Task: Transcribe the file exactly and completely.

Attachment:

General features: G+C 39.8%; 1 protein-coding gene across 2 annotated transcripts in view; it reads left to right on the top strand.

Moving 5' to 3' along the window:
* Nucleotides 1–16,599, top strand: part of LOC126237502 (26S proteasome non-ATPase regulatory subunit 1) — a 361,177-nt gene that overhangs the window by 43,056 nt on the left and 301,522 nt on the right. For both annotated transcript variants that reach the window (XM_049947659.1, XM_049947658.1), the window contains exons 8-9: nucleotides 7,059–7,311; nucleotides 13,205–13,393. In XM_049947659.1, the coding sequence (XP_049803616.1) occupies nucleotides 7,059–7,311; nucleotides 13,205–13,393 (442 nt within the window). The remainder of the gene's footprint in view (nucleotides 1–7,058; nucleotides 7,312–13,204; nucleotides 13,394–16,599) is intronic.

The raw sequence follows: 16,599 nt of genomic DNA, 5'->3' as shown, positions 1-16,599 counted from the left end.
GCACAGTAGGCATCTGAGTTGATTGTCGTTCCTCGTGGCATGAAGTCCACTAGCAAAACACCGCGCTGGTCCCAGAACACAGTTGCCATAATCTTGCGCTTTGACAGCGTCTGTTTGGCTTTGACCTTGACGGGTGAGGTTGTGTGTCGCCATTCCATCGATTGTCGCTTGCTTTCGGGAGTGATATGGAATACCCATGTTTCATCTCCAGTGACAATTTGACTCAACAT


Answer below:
General features: G+C 39.8%; 1 protein-coding gene across 2 annotated transcripts in view; it reads left to right on the top strand.

Moving 5' to 3' along the window:
* Nucleotides 1–16,599, top strand: part of LOC126237502 (26S proteasome non-ATPase regulatory subunit 1) — a 361,177-nt gene that overhangs the window by 43,056 nt on the left and 301,522 nt on the right. For both annotated transcript variants that reach the window (XM_049947659.1, XM_049947658.1), the window contains exons 8-9: nucleotides 7,059–7,311; nucleotides 13,205–13,393. In XM_049947659.1, the coding sequence (XP_049803616.1) occupies nucleotides 7,059–7,311; nucleotides 13,205–13,393 (442 nt within the window). The remainder of the gene's footprint in view (nucleotides 1–7,058; nucleotides 7,312–13,204; nucleotides 13,394–16,599) is intronic.

The raw sequence follows: 16,599 nt of genomic DNA, 5'->3' as shown, positions 1-16,599 counted from the left end.
GCACAGTAGGCATCTGAGTTGATTGTCGTTCCTCGTGGCATGAAGTCCACTAGCAAAACACCGCGCTGGTCCCAGAACACAGTTGCCATAATCTTGCGCTTTGACAGCGTCTGTTTGGCTTTGACCTTGACGGGTGAGGTTGTGTGTCGCCATTCCATCGATTGTCGCTTGCTTTCGGGAGTGATATGGAATACCCATGTTTCATCTCCAGTGACAATTTGACTCAACAT